The management dream team. While many – and I do mean many – were delighted to see the back of Giovanni Trapattoni, even more were delighted to see the arrival of the new management team for the Republic of Ireland. Martin O’Neill and Roy Keane have been hailed as the dream team, but they face an uphill task to bring back the excitement that once existed around Lansdowne Road on matchday.
Ronaldo. Messi has had a realtively good year. The previous three were sublime. 2013 however, belongs to Cristiano Ronaldo.
The bad: Luis Suarez. Liverpool’s best player by a mile – possibly the Premier League’s best of the first half of the 2013/14 season. But no stranger to controversy. I like Suarez. He oozes brilliance. But some of his antics, such as biting an opponent, is where I have to draw the line.
The decline of tiki-taka. Admittedly the only way for Barcelona was down. And they seem to be certainly on the slide. The tiki-taka style of football that was synonymous with the Catalans simply isn’t working as well as it once was. Don’t get me wrong – they’re a still a world-class outfit with huge players such as Iniesta, Xavi, Neymar and some Argentinian bloke whose name I can’t remember – but they are a shadow of their former serial-winning selves.
Zahir Belounis. By the summer of 2012, the French-Algerian striker had been almost five years plying his trade for clubs in Qatar. Somehow he found himself in a dispute over unpaid wages dating back to 2010. In Qatar however, the employer has control over exit visas under the Kafala system, and denied Belounis his visa to leave the country. Only last month he was given the freedom the leave the Middle East in order to return to France – 19 months after being denied an exit visa.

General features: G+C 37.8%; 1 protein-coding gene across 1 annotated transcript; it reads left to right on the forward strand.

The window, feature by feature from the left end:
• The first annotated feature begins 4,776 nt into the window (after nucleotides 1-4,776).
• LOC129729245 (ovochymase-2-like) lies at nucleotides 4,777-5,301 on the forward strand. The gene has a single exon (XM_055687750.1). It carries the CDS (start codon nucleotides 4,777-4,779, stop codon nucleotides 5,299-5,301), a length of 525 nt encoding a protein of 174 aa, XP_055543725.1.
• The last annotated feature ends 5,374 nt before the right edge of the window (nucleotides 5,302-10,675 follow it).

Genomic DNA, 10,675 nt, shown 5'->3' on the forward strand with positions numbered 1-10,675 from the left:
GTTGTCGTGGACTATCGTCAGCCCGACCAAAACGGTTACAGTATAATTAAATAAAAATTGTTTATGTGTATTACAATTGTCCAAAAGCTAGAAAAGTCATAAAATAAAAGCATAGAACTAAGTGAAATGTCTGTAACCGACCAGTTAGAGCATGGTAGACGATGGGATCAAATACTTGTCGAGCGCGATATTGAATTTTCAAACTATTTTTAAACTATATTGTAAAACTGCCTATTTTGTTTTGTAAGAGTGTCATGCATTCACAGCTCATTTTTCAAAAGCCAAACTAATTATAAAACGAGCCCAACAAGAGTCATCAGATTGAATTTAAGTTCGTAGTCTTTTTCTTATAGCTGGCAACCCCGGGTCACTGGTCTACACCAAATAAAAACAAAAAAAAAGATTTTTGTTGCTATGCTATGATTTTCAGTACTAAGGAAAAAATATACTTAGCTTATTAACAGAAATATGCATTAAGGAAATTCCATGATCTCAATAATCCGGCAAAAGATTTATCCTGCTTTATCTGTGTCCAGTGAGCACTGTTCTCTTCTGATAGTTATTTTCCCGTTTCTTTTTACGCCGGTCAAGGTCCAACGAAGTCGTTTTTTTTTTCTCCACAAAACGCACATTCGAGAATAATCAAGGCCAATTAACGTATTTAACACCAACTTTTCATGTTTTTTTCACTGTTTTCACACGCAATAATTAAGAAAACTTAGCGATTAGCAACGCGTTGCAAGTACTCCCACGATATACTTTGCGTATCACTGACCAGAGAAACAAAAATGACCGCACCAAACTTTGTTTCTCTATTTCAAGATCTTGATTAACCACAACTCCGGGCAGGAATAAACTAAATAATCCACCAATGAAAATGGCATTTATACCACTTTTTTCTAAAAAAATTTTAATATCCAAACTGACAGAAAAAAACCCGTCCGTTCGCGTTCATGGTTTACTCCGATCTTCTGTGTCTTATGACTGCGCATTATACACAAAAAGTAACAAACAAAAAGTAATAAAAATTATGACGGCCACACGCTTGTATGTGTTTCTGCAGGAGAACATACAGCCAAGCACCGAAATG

The ugly: Qatar 2022. Last month Fifa were forced to address the issue of workers’ rights after an investigation by a British newspaper showed that dozens of Nepalese workers had died in recent months following slave labour conditions preparing for the 2022 World Cup.
Last week, I asked you to cast your votes to see who you, dear readers, thought was the best footballer of the past twelve months. The results are in and here is how the top five finished in order:
Luis Suarez (Liverpool & Uruguay). 40% of the votes
Cristiano Ronaldo (Real Madrid & Portugal). 27%
Lionel Messi (Barcelona & Argentina). 7%
Zlatan Ibrahimović (PSG & Sweden). 5&
& Franck Ribéry (Bayern Munich & France). 5%
Mesut Özil (Arsenal & Germany). 4%
“What about the others?” you wonder. Well, the Bayern Munich trio of Arjen Robben, Dante and midfield maestro Bastian Schweinsteiger each managed 2% of the votes. As did Real Madrid’s Welsh superstar Gareth Bale. The likes of Yaya Toure, Robert Lewandowski, Marco Reus, Neymar and veteran Andrea Pirlo each received only 1% of the public’s votes.